How to Care for Your Child with a Foreign Body in the Eye

This leaflet will provide you with information about foreign body in the eye causes, symptoms, diagnosis, treatment and home care advice.

pdf icon Download this Guide


What is foreign body in the eye?

It is an object in your eye that should not be there, for example, a wood chip, a speck of dust, an insect or a piece of glass.

What are the causes of foreign body in the eye?

  • Dirt
  • Sand
  • Dust (enter the eye because of wind)
  • Glass (can enter the eye after an accident involving broken glass)

What are the symptoms of foreign body in the eye?

  • Your child’s eye can become:
    • watery and red
    • painful
    • sensitive to light
  • these symptoms cause irritation leading to frequent rubbing and blinking
  • Your child may feel like there’s a foreign body in the eye

How is foreign body in the eye diagnosed?

  • The doctor will examine your child’s eye and may use:
    • Local anesthetic eye drops.
    • A special light to look at the eye in details
    • A special dye called “fluorescein” to check if there is an abrasion in your child’s eye.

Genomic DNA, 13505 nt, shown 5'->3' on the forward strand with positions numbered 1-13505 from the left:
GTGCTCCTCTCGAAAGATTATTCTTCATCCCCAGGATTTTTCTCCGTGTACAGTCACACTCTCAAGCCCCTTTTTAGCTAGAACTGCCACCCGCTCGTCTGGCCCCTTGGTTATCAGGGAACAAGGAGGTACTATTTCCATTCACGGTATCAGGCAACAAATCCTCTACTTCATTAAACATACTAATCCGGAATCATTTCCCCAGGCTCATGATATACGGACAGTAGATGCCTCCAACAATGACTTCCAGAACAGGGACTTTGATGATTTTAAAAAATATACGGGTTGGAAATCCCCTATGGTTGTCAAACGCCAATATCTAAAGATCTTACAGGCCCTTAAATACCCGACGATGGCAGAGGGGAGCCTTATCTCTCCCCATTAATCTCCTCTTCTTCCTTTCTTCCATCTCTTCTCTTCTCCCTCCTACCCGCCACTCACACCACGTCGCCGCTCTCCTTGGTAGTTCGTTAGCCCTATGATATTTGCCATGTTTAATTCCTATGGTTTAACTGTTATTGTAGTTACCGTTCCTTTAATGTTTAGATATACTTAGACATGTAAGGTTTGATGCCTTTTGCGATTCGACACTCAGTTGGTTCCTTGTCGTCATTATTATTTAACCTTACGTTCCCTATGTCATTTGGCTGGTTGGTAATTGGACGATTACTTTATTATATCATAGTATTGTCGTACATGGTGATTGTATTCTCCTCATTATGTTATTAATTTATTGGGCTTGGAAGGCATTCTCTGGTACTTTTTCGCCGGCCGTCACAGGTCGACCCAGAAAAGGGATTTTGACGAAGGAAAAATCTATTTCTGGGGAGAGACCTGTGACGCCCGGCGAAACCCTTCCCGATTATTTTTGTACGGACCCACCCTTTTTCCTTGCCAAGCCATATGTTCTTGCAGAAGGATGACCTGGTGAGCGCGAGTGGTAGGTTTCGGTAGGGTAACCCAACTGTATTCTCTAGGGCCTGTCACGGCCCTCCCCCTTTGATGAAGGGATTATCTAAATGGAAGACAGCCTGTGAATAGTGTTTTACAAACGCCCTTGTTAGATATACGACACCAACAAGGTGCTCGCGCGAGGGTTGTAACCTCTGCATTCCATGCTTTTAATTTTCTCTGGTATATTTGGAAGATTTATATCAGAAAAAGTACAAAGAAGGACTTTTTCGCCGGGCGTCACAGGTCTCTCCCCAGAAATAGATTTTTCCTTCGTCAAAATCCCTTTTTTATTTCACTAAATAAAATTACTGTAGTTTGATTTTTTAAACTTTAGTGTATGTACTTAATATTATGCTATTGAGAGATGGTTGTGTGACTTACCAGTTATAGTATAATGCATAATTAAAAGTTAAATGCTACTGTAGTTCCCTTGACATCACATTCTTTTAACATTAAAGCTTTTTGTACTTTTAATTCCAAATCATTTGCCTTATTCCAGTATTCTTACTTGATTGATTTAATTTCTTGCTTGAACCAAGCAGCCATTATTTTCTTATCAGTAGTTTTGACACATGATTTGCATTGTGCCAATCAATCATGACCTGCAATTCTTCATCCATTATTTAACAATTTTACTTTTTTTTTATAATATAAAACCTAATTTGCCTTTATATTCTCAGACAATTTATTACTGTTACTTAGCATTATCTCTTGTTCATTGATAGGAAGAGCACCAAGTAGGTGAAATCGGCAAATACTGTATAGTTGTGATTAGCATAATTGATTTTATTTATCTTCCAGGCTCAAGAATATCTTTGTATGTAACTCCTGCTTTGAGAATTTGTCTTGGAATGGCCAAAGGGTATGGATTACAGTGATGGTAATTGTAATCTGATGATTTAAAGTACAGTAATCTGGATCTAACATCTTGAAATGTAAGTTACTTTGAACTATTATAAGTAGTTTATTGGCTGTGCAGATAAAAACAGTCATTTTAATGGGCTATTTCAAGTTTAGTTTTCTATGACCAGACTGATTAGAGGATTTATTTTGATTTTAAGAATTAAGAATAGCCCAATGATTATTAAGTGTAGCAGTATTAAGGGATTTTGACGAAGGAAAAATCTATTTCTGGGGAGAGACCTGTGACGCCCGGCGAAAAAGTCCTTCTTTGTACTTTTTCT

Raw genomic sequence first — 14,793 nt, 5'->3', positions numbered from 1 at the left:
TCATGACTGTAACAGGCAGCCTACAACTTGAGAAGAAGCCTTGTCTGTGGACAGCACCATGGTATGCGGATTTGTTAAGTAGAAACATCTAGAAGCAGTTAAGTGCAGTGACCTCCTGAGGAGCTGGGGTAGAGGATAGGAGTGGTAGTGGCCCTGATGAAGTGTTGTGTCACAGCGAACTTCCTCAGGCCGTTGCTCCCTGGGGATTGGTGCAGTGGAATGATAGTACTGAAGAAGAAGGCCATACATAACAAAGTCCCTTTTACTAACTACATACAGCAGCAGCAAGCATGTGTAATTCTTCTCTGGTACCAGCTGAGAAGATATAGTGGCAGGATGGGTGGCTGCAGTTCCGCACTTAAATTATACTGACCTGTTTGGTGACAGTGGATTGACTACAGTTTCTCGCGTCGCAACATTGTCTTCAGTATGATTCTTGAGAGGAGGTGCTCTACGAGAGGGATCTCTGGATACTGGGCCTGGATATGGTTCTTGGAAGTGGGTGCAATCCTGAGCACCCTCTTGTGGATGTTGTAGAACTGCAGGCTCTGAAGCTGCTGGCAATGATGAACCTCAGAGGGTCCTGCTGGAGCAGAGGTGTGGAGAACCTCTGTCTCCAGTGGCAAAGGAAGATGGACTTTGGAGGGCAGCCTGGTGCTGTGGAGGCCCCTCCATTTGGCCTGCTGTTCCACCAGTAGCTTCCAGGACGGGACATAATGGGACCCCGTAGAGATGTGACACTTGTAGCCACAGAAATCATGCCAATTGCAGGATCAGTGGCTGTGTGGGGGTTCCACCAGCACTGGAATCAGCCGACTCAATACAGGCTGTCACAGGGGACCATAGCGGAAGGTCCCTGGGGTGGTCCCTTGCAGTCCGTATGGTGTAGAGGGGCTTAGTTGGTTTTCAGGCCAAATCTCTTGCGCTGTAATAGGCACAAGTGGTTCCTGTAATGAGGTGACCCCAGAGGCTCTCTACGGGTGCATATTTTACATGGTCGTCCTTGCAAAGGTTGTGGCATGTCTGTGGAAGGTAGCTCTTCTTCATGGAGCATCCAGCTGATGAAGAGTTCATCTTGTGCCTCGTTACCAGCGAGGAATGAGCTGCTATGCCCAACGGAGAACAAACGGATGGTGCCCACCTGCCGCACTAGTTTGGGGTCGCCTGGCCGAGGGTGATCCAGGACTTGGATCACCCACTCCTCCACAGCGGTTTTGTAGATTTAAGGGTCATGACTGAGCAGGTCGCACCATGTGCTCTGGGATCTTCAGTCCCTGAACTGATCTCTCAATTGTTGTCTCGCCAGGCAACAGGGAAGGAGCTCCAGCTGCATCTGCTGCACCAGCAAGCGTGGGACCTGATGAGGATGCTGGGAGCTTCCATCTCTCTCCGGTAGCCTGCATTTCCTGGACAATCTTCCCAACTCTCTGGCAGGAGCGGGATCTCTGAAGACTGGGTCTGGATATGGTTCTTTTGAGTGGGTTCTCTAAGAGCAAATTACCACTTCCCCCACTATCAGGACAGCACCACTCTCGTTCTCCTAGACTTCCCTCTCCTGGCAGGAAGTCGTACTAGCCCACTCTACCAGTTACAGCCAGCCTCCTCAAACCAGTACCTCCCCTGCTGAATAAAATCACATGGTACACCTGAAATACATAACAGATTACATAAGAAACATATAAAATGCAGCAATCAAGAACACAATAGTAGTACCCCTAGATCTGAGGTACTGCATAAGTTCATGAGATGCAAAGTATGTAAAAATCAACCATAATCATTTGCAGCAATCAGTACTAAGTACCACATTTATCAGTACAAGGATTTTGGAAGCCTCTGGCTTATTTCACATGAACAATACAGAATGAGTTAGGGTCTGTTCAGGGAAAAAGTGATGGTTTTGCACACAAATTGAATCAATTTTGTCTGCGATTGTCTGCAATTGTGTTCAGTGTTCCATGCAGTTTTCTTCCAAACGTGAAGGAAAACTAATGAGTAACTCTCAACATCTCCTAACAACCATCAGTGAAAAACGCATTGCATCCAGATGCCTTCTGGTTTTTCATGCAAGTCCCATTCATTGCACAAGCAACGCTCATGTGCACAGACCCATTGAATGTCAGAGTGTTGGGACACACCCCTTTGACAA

• After conducting this examination, the doctor will advise you about the care of your child’s eye and the subsequent management plan. 

How is foreign body in the eye treated?

  • If the foreign body is identified, then the doctor will try to remove the foreign body by using a small cotton applicator, or by washing your child’s eye with sterile water for irrigation.
  • If the doctor cannot remove the foreign body in the emergency department or if your child has a large corneal abrasion (superficial scratch on the cornea), then the doctor will arrange for a review by an eye specialist called an “ophthalmologist”

Home care advice:

  • If the foreign body in the eye is visible, try tapping it with a damp cotton swab.
  • Try to flush out the foreign body by flowing water on the eye as you hold the eyelid open
  • After removal of the foreign body you would expect the symptoms to improve with 48 -72 hours
  • If your child wear contact lenses please avoid these until the eye is healed
  • If your doctor advises to give medicine, you can give
    • Paracetamol (any brand) or Ibuprofen (any brand)   
    • Follow the instruction on the medicine package for the correct dose for your child
    • Do not give your child Aspirin as this can cause serious complications

Seek medical advice if your child:

  • If the symptoms continue for 72 hours or more, Go to the emergency department
  • If your child develops discharge from his/her eye
  • If symptoms are getting worse